Rolls-Royce will provide the main propellers and propulsion control system to a new passenger ferry ordered by Mols-Linien.
Ordered from the Rauma Marine Constructions yard in Finland, the ship plans to operate between mainland Denmark and the island of Bornholm.
“By adapting the propeller and rudder into one propulsive unit, Promas offers increased propulsive efficiency and improved manoeuvrability. It is chosen by both conventional single and twin screw ships, such as the passenger ferry to be constructed for Mols-Linien,” said Gary Nutter, Rolls-Royce, director products.
Rolls-Royce will deliver two units of a Promas system which integrates the controllable pitch propeller, a propeller hub cap, a rudder with bulb and a twisted leading edge into one hydrodynamically optimized unit.
Gearboxes, steering gears, two tunnel thrusters in the bow and a control system are part of the delivery.
Alongside this, cavitation tests at the Rolls-Royce Hydrodynamic Research Centre (HRC) in Kristinehamn, Sweden are also included in the order. At the facility, the performance of the combined propeller and rudder system (Promas) will be controlled and tested prior to manufacturing.
The HRC includes a large cavitation tunnel where a model of the ship’s hull, with the ordered propulsion set up, will perform in different operating conditions. Model testing can lead to important and cost-saving adjustments in a product or ship design.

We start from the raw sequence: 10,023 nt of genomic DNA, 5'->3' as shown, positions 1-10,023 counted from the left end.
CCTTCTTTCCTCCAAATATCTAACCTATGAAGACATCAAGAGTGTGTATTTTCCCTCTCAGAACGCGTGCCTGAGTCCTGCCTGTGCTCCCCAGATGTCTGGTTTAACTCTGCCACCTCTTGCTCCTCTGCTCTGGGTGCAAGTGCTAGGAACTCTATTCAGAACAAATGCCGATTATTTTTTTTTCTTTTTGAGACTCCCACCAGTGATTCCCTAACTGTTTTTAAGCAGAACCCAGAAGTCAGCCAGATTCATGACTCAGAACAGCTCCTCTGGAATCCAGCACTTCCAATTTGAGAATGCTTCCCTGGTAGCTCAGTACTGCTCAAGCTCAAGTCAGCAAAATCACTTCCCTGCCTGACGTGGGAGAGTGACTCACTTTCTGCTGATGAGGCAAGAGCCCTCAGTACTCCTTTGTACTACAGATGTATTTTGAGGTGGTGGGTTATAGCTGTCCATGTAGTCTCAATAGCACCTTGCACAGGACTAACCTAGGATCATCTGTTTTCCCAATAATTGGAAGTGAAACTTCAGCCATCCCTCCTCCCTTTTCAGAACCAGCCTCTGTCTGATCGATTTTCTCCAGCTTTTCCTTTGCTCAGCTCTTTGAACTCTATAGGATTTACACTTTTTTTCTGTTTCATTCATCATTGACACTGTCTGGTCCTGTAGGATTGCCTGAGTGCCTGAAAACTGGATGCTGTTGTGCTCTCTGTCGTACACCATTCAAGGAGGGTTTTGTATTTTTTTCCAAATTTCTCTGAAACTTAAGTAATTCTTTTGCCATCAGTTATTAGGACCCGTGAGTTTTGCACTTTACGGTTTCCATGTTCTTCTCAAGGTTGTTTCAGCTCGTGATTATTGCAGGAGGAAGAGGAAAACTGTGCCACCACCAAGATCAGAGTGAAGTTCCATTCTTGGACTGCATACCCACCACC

Göran Grunditz, Rolls-Royce, Manager HRC, concluded: “Cavitation tests are digitally documented and log efficiency, cavitation performance and risk of cavitation erosion on the equipment. The tests provide us, the yard and the owner with useful data related to estimated future fuel consumption and can also help the owner when planning for future services intervals.”
The new passenger ferry for Mols-Linien will have a capacity of 600 people and two decks totalling 1,500 lane metres for transportation of cars and trailers. It is planned to enter operation in September 2018.
By Alice Mason